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November 2016
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January 2017

....Similarly, some people may have the insight to recognize that they wouldn't be able to provide quality day in and day out hands-on care for a beloved parent. They may have spent decades building careers that they love, encouraged by the parents who now need care, or they may be people to whom patience is not natural and a repetitive daily grind would become numbing. Are these bad people? No. Selfish people? Again, no. Or at least most of them are not. They simply don't have the personality makeup for the repetitive, nurturing task of long-term hands-on caregiving for vulnerable adults. Read more →


...We can plan ourselves silly, but the unexpected will always occur. The only remedy for this is to not take ourselves or our plans too seriously. Life throws curve balls, but many of them aren’t that huge if we don’t exaggerate their importance. Is it really that important if the order for the fruit try got lost and you end up just grabbing a fresh pineapple? Will the world end if intended recipient of the errant package opens a box that contains a bag of cookies and an IOU for the gift that will arrive late? Read more →


Elderly people often eat more food when they are on a program of frequent, smaller meals than the standard three larger meals a day. Available snacks can also help people with Alzheimer’s who tend to wander. An informal experiment at the Parker Jewish Institute in New Hyde Park, N.Y. found that if they provided people with dementia who became anxious and agitated at night with a snack, they would often calm down and return to bed. Read more →


Dear Carol: My dad is 85 and lives quite happily on his own. He has arthritis pain and has fallen at least twice, though he doesn’t tell me unless I notice a bruise or limp. He has always been healthy but stubborn and he likes his nighttime drinks. I don’t want to take away his drinks or anything else that he enjoys, but I worry. He has a doctor and grudgingly goes yearly for his checkup but Dad’s wily and the doctor is busy so his cholesterol prescription gets renewed and that’s about it. Read more →


While many of us have spent years as family caregivers, some caregivers are new to this challenge. So new, in fact, that they have yet to realize that they are caregivers. So new that they haven’t had time to even consider the stress that they are under – stress that will likely increase, rather than decrease if they don’t begin to develop some self-care strategies early on. Read more →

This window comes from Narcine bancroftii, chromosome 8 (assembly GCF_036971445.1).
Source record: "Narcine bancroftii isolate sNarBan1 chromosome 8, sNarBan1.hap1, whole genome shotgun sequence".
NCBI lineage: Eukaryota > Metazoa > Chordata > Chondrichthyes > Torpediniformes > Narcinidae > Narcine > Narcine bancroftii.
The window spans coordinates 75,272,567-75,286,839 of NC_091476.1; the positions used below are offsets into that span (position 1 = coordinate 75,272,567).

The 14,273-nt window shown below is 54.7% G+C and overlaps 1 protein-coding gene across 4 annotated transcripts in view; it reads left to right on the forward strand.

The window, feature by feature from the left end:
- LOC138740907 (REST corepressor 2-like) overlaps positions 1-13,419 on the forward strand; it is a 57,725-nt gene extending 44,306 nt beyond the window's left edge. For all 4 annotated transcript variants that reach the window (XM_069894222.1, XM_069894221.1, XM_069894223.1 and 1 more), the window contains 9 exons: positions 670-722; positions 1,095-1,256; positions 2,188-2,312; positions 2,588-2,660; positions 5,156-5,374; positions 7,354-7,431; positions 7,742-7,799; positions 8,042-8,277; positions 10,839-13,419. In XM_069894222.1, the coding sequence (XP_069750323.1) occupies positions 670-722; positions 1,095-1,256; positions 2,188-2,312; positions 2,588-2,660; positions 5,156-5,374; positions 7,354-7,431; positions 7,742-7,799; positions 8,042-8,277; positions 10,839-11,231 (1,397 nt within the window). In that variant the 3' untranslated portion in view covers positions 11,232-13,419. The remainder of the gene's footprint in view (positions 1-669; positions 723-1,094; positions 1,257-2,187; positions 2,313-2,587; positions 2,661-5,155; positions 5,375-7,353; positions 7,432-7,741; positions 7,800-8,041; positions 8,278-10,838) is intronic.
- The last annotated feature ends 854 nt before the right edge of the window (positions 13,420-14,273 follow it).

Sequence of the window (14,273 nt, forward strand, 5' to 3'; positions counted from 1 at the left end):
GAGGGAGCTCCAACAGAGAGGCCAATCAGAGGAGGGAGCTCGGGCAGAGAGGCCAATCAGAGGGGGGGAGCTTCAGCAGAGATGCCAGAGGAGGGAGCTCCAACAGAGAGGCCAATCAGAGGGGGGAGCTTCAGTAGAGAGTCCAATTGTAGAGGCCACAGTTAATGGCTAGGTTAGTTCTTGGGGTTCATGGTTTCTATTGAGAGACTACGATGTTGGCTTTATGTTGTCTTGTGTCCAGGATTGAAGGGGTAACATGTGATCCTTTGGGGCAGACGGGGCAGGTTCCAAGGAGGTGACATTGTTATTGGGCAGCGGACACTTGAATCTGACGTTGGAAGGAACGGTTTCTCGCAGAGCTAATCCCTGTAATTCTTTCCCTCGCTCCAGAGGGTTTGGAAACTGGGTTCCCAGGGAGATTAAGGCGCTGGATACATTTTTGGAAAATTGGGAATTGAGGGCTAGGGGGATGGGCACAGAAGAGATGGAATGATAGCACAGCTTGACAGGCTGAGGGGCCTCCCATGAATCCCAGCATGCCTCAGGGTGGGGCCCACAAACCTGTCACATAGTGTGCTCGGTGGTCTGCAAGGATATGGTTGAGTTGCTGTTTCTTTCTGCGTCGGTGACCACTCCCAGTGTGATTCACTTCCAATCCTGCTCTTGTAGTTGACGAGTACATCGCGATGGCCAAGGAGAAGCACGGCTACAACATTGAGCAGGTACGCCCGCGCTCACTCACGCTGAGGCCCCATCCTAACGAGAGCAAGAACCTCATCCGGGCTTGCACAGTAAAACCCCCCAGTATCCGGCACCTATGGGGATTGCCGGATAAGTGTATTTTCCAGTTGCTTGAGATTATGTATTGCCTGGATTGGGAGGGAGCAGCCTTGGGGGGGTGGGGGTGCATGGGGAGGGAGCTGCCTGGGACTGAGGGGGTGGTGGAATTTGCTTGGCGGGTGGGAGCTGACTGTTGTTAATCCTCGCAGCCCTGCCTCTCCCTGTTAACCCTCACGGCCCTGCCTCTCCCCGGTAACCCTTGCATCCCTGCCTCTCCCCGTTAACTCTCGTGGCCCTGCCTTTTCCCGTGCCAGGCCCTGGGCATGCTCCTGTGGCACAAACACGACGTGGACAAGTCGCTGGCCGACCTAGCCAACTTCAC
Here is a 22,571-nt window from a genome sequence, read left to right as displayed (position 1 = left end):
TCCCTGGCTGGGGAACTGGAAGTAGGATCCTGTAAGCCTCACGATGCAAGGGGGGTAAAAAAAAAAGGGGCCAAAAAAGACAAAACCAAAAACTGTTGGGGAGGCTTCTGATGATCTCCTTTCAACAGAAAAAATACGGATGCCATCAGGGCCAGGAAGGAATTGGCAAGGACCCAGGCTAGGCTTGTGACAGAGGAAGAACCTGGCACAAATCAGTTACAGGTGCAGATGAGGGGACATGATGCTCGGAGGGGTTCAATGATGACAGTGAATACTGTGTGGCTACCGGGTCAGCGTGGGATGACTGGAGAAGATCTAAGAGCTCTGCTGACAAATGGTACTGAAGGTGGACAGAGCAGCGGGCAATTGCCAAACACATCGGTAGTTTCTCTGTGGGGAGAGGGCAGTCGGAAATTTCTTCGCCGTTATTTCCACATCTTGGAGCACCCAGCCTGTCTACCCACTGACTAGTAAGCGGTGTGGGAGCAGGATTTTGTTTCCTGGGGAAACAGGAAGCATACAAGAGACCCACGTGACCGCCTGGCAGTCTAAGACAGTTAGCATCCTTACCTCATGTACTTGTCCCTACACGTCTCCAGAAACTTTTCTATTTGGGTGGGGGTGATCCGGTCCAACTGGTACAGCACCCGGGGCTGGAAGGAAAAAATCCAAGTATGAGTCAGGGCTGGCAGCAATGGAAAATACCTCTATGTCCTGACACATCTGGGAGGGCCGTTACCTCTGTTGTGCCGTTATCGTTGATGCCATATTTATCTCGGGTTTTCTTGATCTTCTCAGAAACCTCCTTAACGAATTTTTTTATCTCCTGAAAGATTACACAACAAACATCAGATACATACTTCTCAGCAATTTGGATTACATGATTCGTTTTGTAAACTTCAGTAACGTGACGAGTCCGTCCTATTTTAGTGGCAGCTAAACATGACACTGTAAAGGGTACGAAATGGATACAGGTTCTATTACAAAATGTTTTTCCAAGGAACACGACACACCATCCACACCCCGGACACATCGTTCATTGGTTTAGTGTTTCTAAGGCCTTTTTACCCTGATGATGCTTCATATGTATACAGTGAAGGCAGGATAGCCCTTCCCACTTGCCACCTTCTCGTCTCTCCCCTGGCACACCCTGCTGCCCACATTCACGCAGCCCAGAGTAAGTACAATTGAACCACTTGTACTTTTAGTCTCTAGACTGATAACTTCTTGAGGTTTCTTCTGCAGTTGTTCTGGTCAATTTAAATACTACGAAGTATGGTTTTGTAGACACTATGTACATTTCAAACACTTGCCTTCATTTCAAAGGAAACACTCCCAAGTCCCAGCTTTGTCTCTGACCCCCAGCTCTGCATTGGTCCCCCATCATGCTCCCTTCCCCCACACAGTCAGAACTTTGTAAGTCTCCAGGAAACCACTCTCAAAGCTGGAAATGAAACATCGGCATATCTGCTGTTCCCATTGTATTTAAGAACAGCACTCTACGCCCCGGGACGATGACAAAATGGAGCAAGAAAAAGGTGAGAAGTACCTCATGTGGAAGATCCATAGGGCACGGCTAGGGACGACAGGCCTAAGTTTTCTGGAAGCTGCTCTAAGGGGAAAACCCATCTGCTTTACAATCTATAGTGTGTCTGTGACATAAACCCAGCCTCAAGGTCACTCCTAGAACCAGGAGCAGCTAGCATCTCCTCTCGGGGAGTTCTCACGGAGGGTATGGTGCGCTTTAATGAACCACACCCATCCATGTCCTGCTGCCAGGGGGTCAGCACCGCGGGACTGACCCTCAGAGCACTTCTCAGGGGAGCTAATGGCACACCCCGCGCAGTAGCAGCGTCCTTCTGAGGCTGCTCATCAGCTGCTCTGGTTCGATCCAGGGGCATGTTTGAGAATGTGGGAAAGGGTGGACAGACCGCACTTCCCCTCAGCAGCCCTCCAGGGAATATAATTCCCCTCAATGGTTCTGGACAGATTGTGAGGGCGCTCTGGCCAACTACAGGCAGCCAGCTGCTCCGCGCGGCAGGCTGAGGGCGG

End-of-life discussions may not seem to fit with the commonly cheerful image of the holiday season. After all, who likes to talk about potential death? Yet, too many people die in a manner they would not choose. When we consider that the true reason for this spiritual season is to celebrate our faith, what could be more fitting than incorporating the message that we want the best for our loved ones for their entire life - and that their life will include the death process? Read more →


Elders can have an especially hard time with the holiday season. While aging and maturity can bring the wisdom of years for many people, there are inevitable losses that come to even the most healthy individuals. Many of these losses are emotional and social in nature. Spouses become ill or die. Other aging relatives and friends become seriously ill, or die Read more →


Throughout the last several decades, caffeine has been alternately touted as hero or villain. For a time, caffeine was blamed for birth defects in children, and healthy eating, in general, meant eliminating food or beverages containing caffeine. Still, one of the most explosive new trends we’ve seen over the last dozen years has been designer coffee shops and kiosks, which show that people will not always follow where health gurus lead. Now the coffee drinkers may be vindicated. Read more →


If a caregiver is anxious because of job stress, he or she likely takes that anxiety home in some form, and transfers some of it to the person they are caring for. This is not intentional, but even body language can transfer anxiety. The person being cared for picks up on the anxiety of the caregiver. His or her anxiety may stem from not knowing what is causing the person caring for them to be stressed, so they blame themselves. Or they may just absorb the feeling of generalized anxiety that radiates from the caregiver. Read more →